The lack of evidence examining spinal bracing suggests that there is little assessment of the sagittal profile and functionality of the spine in children with neuropathic onset scoliosis. The main accelerator of progression appears to be the constant slumped posture which cannot be counteracted in any orthosis, with exception to those that restore lordosis; these are inappropriate for small children [52, 53]. It is hypothesised that the provision of suits to stabilise the spine and prevent scoliosis initiation, may provide a mechanism both for preventing scoliosis progression and for enhancing the child’s ability to maintain a more typical trunk posture and isometric muscle contraction activity . Our retrospective audit of clinical notes provides some indication that the DEFO suits may be effective in achieving this. Scoliosis suits may utilise therapeutic principles of proprioceptive enhancement, improving the spatial awareness provided by the compression to the spine [37, 55] coupled with downward compression on the shoulders and a firm fixation around the pelvis to provide postural stability. Postural stability, or balance is defined as the ability to maintain and/or regain the centre of mass within the base of support whether that is standing or sitting . The authors suggest that, combined together, these elements provide a more stable and “safe” postural basis for the child with CP; further research is necessary to substantiate this.
In contrast, it is suggested that the rigid scaffolding provided by rigid/semi rigid spinal jackets in this patient group may reduce the need for muscle activation, with the potential that relative enforced immobility may further atrophy trunk muscles in children with CP, who are already weak due to their condition. This has been demonstrated in children wearing ankle foot orthoses in the long term . Underlying asymmetrical spinal weakness may initiate a vicious cycle , continuing even when wearing the orthosis. Over time, the postural curve may continue to progress and lead to vertebral wedging, rib deformation and excessive spinal rotational components . Although the orthosis is usually routinely re-cast based on X-rays to inform pressure positions, the orthosis at best slows the progression. This may be because the orthosis is treating the resultant Cobb angle and rotation, and not the primary cause, which may be muscle imbalance. We suggest that the DEFO scoliosis suit provides a midpoint between the compressive effect of deep compression of the basic suit (a suit without any counter rotation or lateral translation panels) and that of a rigid plastic spinal orthosis. By coupling the corrective reinforcement panel forces with the compression of the body segments to provide stability (the accepted three point pressure systems of high/low pressure variants) , the scoliosis suit appears to provide an improved effect on trunk symmetry. Of the children who did not have a confirmed diagnosis of scoliosis (either no curve or a developing curve), 82/103 had been prescribed DEFOs.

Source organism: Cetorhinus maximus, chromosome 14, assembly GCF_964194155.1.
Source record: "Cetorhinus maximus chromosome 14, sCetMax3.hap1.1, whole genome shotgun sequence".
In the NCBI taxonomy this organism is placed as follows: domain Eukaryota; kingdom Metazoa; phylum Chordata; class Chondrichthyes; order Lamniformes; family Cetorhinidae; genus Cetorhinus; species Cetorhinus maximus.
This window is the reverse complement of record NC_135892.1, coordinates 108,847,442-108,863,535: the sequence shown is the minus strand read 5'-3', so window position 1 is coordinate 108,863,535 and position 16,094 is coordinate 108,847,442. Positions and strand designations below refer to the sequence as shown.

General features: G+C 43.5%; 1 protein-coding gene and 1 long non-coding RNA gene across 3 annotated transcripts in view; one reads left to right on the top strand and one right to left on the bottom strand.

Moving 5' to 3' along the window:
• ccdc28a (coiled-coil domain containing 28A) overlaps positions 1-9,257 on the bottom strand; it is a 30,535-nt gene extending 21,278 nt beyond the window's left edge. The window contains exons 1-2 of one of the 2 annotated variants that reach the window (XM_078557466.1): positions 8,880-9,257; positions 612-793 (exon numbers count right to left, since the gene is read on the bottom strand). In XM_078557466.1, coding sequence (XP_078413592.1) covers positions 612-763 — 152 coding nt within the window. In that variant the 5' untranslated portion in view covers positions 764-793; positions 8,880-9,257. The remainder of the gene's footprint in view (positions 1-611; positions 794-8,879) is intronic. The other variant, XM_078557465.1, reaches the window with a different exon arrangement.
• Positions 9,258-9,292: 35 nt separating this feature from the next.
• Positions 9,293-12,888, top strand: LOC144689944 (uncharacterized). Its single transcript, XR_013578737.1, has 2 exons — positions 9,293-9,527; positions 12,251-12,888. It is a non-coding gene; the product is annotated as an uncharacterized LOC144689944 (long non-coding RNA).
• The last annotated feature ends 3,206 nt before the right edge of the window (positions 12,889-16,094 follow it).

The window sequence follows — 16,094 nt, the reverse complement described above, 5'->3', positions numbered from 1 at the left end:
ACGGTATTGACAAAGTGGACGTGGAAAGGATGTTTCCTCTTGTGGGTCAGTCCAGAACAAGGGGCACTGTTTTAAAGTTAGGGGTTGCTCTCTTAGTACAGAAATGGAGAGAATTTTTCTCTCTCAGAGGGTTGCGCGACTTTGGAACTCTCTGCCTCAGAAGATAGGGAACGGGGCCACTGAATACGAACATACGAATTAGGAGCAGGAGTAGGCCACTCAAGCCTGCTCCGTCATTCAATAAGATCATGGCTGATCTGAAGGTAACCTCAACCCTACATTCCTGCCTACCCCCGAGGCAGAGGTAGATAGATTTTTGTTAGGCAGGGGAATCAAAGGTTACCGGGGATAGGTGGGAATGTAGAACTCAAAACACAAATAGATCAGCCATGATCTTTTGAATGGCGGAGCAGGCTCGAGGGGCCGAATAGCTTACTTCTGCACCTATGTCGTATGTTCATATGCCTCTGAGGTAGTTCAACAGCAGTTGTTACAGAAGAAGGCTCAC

This clinical notes audit suggests that DEFOs have a place in the prevention and management of paediatric neuropathic scoliosis, perhaps offering an alternative to rigid bracing in children with mild/moderate neuropathic scoliosis. The vast majority of the children prescribed DEFOs were compliant with wear where only three of 121 children stopped wearing the DEFO over the course of the audit timeframe. With the exception of one child (who only used postural equipment), children whose scoliosis either improved or was maintained were all managed with a DEFO. In all of these cases, scoliosis was classified as mild or moderate.
Two individuals were identified in our audit and provide anecdotal evidence of the positive outcomes that can occur with DEFO use. One child with Crouzon syndrome presented at baseline with a 42° curve and was prescribed a DEFO, which maintained the curve for a year (45°; angles determined via radiography). However, after growing out of the suit (not replaced) the curve progressed to 55°. Thereafter, the child was prescribed a new DEFO suit and over the course of the following year, the angle was subsequently reduced to 46°. Another child diagnosed with developmental delay had a 30° Cobb angle at baseline and was prescribed a DEFO; one year later the curve had reduced to 15°, and 2 years on (after consistent wear) their scoliosis had further reduced to 8°.